# Homework 2¶

In [1]:
__author__ = "Christopher Potts"
__version__ = "CS224u, Stanford, Spring 2018 term"


This homework covers material from the sentiment classification unit. The primary value of doing the work is that it provides more hands-on experience with the dataset and the models we explored. All the code you write has potential value in the bake-off for this unit as well.

Submission URL: https://canvas.stanford.edu/courses/83399/quizzes/50657

## Questions 1–4: Reproducing a Socher et al's NaiveBayes baseline [4 points]¶

Socher et al. 2013 compare against a Naive Bayes baseline with bigram features. See how close you can come to reproducing the performance of this model on the binary, root-only problem (values in the rightmost column of their Table 1, rows 1 and 3).

1. Write a bigrams feature function, on the model of unigrams_phi. Call this bigrams_phi. In writing this function, ensure that each example is padded with start and end symbols (say, <S> and </S>), so that these contexts are properly reflected in the feature space.

2. Write a function fit_nb_classifier_with_crossvalidation that serves as a wrapper for sklearn.naive_bayes.MultinomialNB and searches over these values for the smoothing parameter alpha: [0.1, 0.5, 1.0, 2.0], using 3-fold cross-validation.

3. Use sst.experiment to run the experiments, assessing against dev_reader.

To submit:

1. Your bigrams_phi
2. Your fit_nb_classifier
3. Your call to sst.experiment
4. The average F1 score that sst.experiment reported.

A note on performance: in our experience, the bigrams Naive Bayes model gets around 0.75. It's fine to submit answers with comparable numbers; the Socher et al. baselines are very strong. We're not evaluating how good your model is; we want to see your code, and we're interested to see what the range of F1 scores is across the whole class.

## Question 5–6: A more powerful vector-summing baseline [4 points]¶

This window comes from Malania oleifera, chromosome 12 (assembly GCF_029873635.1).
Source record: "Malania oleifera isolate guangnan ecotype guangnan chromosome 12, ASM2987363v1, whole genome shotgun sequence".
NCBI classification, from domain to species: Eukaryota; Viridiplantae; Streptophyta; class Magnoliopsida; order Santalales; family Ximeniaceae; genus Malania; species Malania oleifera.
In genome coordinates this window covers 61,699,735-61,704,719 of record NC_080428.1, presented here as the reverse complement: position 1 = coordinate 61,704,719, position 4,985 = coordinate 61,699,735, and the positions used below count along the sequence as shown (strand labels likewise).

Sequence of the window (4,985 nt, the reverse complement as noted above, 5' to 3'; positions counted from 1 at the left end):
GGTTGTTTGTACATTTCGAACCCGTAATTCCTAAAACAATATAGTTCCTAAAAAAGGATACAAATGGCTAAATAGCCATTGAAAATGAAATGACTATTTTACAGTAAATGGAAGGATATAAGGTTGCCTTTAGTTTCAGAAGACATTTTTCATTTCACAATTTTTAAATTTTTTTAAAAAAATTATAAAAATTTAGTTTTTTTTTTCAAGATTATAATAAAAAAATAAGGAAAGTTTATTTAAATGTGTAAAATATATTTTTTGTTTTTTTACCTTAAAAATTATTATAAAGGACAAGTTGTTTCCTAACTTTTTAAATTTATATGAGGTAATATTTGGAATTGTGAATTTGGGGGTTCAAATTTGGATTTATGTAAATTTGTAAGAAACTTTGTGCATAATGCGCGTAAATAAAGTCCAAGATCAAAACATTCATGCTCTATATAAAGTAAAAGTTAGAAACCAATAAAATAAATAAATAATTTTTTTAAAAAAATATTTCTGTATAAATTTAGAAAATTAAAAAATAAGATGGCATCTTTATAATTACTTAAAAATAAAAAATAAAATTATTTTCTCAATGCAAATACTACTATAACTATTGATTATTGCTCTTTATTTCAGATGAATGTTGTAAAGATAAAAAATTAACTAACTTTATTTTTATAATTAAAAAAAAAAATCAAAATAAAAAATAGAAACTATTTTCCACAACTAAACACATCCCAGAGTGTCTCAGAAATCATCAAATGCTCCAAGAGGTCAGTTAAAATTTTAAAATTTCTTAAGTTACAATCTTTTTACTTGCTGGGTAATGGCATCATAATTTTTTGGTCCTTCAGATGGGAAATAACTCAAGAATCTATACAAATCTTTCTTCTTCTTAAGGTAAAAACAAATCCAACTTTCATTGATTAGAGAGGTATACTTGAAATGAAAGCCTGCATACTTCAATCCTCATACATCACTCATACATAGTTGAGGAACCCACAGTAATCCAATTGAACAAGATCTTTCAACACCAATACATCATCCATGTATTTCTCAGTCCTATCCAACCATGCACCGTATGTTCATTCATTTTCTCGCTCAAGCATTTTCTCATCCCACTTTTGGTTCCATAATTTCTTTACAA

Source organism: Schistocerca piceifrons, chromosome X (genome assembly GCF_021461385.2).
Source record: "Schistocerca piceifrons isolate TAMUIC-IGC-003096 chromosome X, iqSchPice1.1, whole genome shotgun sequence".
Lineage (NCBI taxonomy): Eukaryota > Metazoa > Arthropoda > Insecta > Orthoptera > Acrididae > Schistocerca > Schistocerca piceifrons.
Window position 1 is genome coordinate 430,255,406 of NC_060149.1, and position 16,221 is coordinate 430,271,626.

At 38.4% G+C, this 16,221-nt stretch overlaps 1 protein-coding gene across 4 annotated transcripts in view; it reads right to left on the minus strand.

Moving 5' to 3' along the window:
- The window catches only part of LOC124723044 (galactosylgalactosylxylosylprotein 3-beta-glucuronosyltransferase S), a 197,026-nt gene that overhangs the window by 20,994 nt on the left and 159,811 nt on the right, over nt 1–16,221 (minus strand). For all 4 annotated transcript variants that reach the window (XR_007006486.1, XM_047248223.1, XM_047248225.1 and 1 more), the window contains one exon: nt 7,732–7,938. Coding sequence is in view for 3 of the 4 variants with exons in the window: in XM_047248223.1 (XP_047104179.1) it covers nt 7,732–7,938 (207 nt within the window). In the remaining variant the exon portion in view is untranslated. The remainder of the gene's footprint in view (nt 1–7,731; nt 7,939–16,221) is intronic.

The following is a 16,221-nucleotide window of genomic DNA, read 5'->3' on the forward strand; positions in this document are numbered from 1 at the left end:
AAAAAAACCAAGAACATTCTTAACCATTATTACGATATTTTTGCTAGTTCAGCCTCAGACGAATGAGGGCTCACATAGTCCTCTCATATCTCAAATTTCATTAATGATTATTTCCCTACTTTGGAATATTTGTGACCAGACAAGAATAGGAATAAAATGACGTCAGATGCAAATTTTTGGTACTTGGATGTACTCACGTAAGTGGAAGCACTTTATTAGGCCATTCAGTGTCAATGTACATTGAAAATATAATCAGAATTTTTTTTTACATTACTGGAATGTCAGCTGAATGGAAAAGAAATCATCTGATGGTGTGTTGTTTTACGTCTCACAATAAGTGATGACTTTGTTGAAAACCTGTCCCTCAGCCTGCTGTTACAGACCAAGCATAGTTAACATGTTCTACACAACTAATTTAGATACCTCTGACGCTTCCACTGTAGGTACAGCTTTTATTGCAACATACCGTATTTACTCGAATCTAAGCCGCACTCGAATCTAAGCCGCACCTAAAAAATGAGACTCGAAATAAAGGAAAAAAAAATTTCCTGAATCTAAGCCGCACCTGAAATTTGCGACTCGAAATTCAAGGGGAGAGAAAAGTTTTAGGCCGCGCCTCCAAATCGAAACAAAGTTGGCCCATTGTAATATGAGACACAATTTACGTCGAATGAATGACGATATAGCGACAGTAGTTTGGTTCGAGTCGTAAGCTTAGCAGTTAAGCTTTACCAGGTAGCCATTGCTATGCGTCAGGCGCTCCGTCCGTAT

In the section Distributed representations as features, we looked at a baseline for the binary SST problem in which each example is modeled as the sum of its 50-dimensional GloVe representations. A LogisticRegression model was used for prediction. A neural network might do better here, since there might be complex relationships between the input feature dimensions that a linear classifier can't learn.

To address this question, rerun the experiment with tf_shallow_neural_classifier.TfShallowNeuralClassifier as the classifier. Specs:

• Use sst.experiment to conduct the experiment.
• Using 3-fold cross-validation, exhaustively explore this set of hyperparameter combinations:
• The hidden dimensionality at 50, 100, and 200.
• The hidden activation function as tf.nn.tanh or tf.nn.relu.
• (For all other parameters to TfShallowNeuralClassifier, use the defaults.)

To submit:

• Your average F1 score according to sst.experiment.
• The optimal hyperparameters chosen in your experiment. (You can just paste in the dict that sst._experiment prints.)

No need to include your supporting code.

We're not evaluating the quality of your model. (We've specified the protocols completely, but there will still be a lot of variation in the results.) However, the primary goal of this question is to get you thinking more about this strikingly good baseline feature representation scheme for SST, so we're sort of hoping you feel compelled to try out variations on your own.

## Questions 7–8: Bidirectional RNN [2 points]¶

The auxiliary notebook tensorflow_models.ipynb subclasses TfRNNClassifier with a bidirectional RNN. In this model, the RNN is run in both directions and the concatenation of the two final states is used as the basis for the classification decision. Evaluate this model against the SST dev set. You can set up the model however you wish for this.

To submit:

• Your call to TfBidirectionalRNNClassifier (so that we can see the hyperparmeters you chose).
• Your average F1 score according to a classification_report on the dev set.

As above, we will not evaluate you based on how good your F1 score is. You just need to submit one. There is even value in seeing what really doesn't work, so low scores have interest!